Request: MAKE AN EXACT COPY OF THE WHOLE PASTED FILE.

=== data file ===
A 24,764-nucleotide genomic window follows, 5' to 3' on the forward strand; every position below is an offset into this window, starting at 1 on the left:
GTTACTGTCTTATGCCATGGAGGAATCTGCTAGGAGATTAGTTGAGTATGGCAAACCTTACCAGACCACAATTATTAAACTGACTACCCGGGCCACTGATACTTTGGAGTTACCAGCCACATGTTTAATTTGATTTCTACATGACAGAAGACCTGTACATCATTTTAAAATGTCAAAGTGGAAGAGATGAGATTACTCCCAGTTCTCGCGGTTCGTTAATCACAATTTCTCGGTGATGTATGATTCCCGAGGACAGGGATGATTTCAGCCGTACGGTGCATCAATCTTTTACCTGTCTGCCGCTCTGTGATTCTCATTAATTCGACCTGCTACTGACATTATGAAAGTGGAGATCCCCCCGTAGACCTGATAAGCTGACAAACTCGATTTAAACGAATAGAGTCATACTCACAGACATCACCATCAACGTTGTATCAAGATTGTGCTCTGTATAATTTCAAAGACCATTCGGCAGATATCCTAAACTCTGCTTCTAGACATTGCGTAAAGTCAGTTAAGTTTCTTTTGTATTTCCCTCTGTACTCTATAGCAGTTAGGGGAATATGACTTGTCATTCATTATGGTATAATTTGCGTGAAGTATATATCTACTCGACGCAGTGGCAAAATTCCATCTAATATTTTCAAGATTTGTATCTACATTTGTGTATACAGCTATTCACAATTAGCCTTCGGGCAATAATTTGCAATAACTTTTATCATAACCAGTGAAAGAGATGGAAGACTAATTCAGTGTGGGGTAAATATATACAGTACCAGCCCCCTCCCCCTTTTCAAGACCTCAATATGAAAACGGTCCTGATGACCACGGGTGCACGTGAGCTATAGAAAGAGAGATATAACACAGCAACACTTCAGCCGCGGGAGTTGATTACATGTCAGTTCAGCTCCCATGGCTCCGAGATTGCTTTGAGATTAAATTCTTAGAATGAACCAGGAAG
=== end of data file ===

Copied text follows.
A 24,764-nucleotide genomic window follows, 5' to 3' on the forward strand; every position below is an offset into this window, starting at 1 on the left:
GTTACTGTCTTATGCCATGGAGGAATCTGCTAGGAGATTAGTTGAGTATGGCAAACCTTACCAGACCACAATTATTAAACTGACTACCCGGGCCACTGATACTTTGGAGTTACCAGCCACATGTTTAATTTGATTTCTACATGACAGAAGACCTGTACATCATTTTAAAATGTCAAAGTGGAAGAGATGAGATTACTCCCAGTTCTCGCGGTTCGTTAATCACAATTTCTCGGTGATGTATGATTCCCGAGGACAGGGATGATTTCAGCCGTACGGTGCATCAATCTTTTACCTGTCTGCCGCTCTGTGATTCTCATTAATTCGACCTGCTACTGACATTATGAAAGTGGAGATCCCCCCGTAGACCTGATAAGCTGACAAACTCGATTTAAACGAATAGAGTCATACTCACAGACATCACCATCAACGTTGTATCAAGATTGTGCTCTGTATAATTTCAAAGACCATTCGGCAGATATCCTAAACTCTGCTTCTAGACATTGCGTAAAGTCAGTTAAGTTTCTTTTGTATTTCCCTCTGTACTCTATAGCAGTTAGGGGAATATGACTTGTCATTCATTATGGTATAATTTGCGTGAAGTATATATCTACTCGACGCAGTGGCAAAATTCCATCTAATATTTTCAAGATTTGTATCTACATTTGTGTATACAGCTATTCACAATTAGCCTTCGGGCAATAATTTGCAATAACTTTTATCATAACCAGTGAAAGAGATGGAAGACTAATTCAGTGTGGGGTAAATATATACAGTACCAGCCCCCTCCCCCTTTTCAAGACCTCAATATGAAAACGGTCCTGATGACCACGGGTGCACGTGAGCTATAGAAAGAGAGATATAACACAGCAACACTTCAGCCGCGGGAGTTGATTACATGTCAGTTCAGCTCCCATGGCTCCGAGATTGCTTTGAGATTAAATTCTTAGAATGAACCAGGAAG